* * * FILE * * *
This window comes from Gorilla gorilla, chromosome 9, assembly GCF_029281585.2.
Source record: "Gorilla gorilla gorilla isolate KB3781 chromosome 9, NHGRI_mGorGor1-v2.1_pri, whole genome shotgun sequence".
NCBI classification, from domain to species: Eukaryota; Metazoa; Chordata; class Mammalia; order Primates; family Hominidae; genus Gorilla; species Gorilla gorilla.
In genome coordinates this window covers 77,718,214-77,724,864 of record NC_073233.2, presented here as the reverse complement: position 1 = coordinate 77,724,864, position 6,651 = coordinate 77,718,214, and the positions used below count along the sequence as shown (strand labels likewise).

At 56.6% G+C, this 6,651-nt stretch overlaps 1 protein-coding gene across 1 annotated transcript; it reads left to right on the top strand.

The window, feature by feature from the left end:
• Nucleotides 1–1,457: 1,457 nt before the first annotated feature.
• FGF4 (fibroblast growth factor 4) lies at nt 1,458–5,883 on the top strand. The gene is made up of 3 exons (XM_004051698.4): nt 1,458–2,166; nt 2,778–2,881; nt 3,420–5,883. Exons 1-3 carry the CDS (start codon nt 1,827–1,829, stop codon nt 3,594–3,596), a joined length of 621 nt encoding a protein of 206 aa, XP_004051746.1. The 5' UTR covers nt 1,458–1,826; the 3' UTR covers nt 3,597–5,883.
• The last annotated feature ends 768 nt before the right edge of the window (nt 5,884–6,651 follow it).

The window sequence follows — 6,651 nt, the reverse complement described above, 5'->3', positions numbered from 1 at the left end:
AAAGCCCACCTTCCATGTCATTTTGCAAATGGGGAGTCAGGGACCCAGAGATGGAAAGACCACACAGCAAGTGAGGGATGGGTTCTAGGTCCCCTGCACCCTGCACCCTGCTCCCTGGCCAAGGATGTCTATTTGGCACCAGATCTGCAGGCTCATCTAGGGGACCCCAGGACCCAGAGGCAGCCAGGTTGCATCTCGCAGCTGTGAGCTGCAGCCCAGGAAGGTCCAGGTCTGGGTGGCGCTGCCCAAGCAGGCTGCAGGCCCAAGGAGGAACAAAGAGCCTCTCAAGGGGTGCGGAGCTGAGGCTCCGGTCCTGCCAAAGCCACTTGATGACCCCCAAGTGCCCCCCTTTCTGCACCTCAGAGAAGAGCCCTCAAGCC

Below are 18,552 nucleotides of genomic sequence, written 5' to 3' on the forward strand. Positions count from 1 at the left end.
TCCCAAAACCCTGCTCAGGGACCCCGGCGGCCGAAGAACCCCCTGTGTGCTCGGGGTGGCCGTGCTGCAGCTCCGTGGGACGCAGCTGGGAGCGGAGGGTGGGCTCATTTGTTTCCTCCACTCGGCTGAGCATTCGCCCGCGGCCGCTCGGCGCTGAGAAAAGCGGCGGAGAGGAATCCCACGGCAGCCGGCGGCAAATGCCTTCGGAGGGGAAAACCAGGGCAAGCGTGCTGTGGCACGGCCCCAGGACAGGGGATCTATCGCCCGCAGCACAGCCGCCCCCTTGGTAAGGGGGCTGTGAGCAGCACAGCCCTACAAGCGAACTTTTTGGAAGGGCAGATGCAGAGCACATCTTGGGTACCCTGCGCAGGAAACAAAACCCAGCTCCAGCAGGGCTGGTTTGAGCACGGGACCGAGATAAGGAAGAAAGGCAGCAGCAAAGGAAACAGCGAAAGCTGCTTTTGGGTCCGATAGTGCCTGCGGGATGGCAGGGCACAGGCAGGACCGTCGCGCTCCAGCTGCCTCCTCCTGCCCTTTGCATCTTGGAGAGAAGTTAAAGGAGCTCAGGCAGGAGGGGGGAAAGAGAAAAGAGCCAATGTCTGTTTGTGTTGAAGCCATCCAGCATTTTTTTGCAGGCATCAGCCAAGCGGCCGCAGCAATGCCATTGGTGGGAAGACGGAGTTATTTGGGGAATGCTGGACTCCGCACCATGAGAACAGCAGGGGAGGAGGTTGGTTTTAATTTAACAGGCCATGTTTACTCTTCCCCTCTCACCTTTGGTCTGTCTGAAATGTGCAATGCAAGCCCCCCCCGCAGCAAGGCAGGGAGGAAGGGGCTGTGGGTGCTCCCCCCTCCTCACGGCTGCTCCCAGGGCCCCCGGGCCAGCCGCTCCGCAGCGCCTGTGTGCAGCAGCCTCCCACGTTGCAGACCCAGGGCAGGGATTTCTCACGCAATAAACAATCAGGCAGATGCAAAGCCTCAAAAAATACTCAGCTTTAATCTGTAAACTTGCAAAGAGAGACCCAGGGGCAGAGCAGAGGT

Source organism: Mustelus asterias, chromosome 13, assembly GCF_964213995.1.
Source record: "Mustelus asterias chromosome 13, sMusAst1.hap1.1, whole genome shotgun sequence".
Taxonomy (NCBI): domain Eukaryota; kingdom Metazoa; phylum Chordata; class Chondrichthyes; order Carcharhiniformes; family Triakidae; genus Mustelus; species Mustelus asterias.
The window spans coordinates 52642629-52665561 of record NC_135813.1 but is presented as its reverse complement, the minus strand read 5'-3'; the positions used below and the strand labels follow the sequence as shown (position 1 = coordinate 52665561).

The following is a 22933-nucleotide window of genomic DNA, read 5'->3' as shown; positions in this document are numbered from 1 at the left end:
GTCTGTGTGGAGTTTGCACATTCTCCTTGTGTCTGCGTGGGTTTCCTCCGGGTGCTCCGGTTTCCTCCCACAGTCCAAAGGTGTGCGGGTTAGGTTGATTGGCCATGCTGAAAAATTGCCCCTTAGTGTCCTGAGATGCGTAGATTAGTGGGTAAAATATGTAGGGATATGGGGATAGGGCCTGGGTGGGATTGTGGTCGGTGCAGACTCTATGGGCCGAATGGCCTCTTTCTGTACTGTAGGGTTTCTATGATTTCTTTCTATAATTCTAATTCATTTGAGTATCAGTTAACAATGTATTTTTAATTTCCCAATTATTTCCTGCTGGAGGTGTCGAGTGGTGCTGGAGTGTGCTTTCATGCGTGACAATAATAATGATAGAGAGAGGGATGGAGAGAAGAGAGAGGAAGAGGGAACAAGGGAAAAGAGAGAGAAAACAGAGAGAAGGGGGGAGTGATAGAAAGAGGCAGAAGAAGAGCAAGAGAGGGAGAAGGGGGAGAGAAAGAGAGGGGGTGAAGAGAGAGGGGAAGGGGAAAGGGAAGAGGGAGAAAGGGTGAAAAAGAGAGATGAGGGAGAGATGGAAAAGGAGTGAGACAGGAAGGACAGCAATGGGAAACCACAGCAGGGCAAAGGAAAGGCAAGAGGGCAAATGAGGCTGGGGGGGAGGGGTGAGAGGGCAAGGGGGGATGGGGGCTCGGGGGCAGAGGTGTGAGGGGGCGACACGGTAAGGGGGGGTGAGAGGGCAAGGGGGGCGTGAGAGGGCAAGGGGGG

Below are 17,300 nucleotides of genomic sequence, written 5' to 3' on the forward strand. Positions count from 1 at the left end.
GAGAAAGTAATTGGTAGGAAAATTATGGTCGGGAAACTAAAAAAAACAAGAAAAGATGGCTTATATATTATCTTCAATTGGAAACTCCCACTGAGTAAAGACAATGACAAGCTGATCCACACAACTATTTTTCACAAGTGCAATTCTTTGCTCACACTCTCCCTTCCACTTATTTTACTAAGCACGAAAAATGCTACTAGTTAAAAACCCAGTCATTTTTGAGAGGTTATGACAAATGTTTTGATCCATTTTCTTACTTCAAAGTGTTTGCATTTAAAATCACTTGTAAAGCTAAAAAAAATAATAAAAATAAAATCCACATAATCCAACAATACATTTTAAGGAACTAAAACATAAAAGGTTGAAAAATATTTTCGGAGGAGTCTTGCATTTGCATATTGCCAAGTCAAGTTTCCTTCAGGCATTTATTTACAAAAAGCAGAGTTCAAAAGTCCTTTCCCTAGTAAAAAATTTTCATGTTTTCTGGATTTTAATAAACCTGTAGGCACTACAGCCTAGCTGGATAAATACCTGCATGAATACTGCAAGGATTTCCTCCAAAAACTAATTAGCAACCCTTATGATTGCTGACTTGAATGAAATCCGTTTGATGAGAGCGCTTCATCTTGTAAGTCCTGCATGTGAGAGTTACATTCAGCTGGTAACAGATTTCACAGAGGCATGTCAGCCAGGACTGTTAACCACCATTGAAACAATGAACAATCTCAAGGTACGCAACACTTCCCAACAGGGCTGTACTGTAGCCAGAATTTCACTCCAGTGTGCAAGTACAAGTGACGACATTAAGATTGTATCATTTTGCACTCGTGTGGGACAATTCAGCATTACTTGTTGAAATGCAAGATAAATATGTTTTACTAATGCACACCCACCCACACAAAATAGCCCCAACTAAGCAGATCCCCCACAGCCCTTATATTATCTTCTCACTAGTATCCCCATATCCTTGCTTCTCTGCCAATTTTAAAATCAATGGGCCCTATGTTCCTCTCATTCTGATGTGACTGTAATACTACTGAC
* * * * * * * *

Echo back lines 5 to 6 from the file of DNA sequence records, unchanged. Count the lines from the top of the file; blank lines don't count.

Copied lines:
At 56.6% G+C, this 6,651-nt stretch overlaps 1 protein-coding gene across 1 annotated transcript; it reads left to right on the top strand.

The window, feature by feature from the left end: